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Davis, California

Sunday, April 21, 2024

Studio 301 presents Spring Awakening


Local studio takes on scandalous musical

Studio 301 will soon present Spring Awakening, a haunting rock musical about teenagers in late 1890s Germany who deal with the consequences that stem from a lack of knowledge about the real world.

Jill Price, the director of the production, is a former UC Davis student and member of Studio 301.

“We were originally doing the show Heathers, but the theater department rescinded their offer of letting us use one of the their theaters, so we found the Social Science and Humanities lecture building, which works for a select number of productions,” Price said. “So we narrowed our selection to Spring Awakening because it has a similar plot to Heathers, since they both deal with teen angst and have an abundance of female roles. There is a similar edge or rock vibe to it.”

While it’s tough to put on a full production that’s meant for a theater in a lecture hall, the production crew is managing to pull it off with the help of professional lighting and sound.

“This is a really high-energy show with topics that people care about,” Price said. “We are living in this age where there was a lot of progress and we are seeing a backlash of this progress. [It] shows what happens when people are left in the dark when people aren’t informed.”

Emerald Tse, a second-year communication and political science double major, is performing in her first 301 show as part of the ensemble.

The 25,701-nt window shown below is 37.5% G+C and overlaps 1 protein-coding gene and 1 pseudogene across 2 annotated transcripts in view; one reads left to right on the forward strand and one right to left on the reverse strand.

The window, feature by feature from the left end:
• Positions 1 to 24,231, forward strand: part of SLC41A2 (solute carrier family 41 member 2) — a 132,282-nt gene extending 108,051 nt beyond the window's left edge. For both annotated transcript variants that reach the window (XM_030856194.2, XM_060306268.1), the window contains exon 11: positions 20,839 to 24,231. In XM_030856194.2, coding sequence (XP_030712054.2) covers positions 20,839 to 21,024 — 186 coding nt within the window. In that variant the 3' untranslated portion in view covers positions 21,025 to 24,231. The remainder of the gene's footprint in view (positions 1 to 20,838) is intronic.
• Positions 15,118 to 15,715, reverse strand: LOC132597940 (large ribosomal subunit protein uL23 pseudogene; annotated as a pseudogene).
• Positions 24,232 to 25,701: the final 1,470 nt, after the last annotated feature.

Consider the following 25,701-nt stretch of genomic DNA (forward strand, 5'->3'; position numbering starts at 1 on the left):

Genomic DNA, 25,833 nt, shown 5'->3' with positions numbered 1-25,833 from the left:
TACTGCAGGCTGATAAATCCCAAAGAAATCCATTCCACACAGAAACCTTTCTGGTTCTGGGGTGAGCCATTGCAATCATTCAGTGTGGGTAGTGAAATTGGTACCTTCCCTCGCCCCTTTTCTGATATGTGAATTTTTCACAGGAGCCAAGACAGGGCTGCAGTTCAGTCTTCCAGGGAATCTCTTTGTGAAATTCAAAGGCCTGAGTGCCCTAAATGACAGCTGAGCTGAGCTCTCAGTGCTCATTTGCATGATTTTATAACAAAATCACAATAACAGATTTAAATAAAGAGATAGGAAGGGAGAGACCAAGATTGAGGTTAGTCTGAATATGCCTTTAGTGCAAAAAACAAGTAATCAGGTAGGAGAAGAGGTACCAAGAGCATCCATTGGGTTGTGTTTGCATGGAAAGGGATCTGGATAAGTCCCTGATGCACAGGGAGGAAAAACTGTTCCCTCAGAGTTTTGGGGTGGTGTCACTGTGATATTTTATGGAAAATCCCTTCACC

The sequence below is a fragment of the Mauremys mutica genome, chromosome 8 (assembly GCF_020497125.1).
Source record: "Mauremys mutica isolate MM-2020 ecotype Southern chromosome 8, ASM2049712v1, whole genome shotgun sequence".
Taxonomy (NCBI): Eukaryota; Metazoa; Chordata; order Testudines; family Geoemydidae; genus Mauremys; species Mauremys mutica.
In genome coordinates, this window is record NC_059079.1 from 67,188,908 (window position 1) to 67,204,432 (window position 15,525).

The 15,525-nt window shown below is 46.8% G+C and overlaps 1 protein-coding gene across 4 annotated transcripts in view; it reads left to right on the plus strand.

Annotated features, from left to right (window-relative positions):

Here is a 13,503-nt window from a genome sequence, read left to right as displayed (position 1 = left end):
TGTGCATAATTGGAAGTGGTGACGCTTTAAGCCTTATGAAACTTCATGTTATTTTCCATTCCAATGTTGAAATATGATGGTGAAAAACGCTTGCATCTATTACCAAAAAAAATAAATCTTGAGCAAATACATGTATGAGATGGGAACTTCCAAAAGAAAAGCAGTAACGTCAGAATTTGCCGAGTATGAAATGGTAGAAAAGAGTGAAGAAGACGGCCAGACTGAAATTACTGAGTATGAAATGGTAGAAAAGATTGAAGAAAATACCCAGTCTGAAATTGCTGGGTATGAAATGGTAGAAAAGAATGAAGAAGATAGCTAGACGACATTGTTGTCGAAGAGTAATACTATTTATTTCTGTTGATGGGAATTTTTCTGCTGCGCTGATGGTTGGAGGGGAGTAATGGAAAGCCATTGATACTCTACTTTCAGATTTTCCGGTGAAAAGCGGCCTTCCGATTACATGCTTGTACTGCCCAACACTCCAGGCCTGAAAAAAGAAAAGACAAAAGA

“When I auditioned I knew I wanted to do the show because I wanted to work with 301 for a while,” Tse said. “I haven’t done a musical since high school and I missed it because musicals are my thing.”

Despite being new to the club, Tse is confident in the cast and its ability to put on a great show.

“I really like the story of Spring Awakening, I didn’t know what to expect going into it, which was a little scary and exciting,” Tse said. “Everyone is really dedicated in this group and everyone knows what they bring to the table, which gives you a feelings it’s going to be a good production which is really reassuring.”

Andrew Cope, a third-year computer science major, is the lead of this production. He plays Melchior Gabor, the character who seems to know more than the rest of the teenaged characters.

“We will get a lot of interesting responses from the community,” Cope said. “I would suggest reading the Wikipedia page on it before coming to see.”

The show grapples with topics such as suicide, abuse and rape, so parents are encouraged to be mindful of bringing children to the show.

The show will be held in 1100 Social Science and Humanities on Saturday, June 3 at 2 p.m. and 8 p.m., and on Sunday, June 4 at 2 p.m. Tickets are available at the door or online. More information can be obtained on the Facebook event page.


Written by: CaraJoy Kleinrock — arts@theaggieorg


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